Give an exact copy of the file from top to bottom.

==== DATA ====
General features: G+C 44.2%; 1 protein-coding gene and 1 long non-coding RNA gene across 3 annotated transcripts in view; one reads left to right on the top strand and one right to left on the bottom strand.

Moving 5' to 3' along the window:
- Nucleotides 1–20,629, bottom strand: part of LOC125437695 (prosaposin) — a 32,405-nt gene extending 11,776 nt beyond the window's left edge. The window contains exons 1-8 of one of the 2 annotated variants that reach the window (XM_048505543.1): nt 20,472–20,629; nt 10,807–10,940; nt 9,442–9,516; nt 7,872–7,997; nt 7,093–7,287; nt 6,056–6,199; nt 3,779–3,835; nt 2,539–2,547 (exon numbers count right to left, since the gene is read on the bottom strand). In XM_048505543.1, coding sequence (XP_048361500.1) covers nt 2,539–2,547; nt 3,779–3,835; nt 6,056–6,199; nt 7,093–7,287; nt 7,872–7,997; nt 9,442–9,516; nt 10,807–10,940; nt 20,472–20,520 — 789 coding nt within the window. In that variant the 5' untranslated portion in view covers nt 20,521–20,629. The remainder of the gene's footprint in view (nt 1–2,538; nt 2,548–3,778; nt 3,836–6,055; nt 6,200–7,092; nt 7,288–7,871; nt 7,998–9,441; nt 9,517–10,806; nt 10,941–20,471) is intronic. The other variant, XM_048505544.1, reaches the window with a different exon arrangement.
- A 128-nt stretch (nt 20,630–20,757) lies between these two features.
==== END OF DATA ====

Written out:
General features: G+C 44.2%; 1 protein-coding gene and 1 long non-coding RNA gene across 3 annotated transcripts in view; one reads left to right on the top strand and one right to left on the bottom strand.

Moving 5' to 3' along the window:
- Nucleotides 1–20,629, bottom strand: part of LOC125437695 (prosaposin) — a 32,405-nt gene extending 11,776 nt beyond the window's left edge. The window contains exons 1-8 of one of the 2 annotated variants that reach the window (XM_048505543.1): nt 20,472–20,629; nt 10,807–10,940; nt 9,442–9,516; nt 7,872–7,997; nt 7,093–7,287; nt 6,056–6,199; nt 3,779–3,835; nt 2,539–2,547 (exon numbers count right to left, since the gene is read on the bottom strand). In XM_048505543.1, coding sequence (XP_048361500.1) covers nt 2,539–2,547; nt 3,779–3,835; nt 6,056–6,199; nt 7,093–7,287; nt 7,872–7,997; nt 9,442–9,516; nt 10,807–10,940; nt 20,472–20,520 — 789 coding nt within the window. In that variant the 5' untranslated portion in view covers nt 20,521–20,629. The remainder of the gene's footprint in view (nt 1–2,538; nt 2,548–3,778; nt 3,836–6,055; nt 6,200–7,092; nt 7,288–7,871; nt 7,998–9,441; nt 9,517–10,806; nt 10,941–20,471) is intronic. The other variant, XM_048505544.1, reaches the window with a different exon arrangement.
- A 128-nt stretch (nt 20,630–20,757) lies between these two features.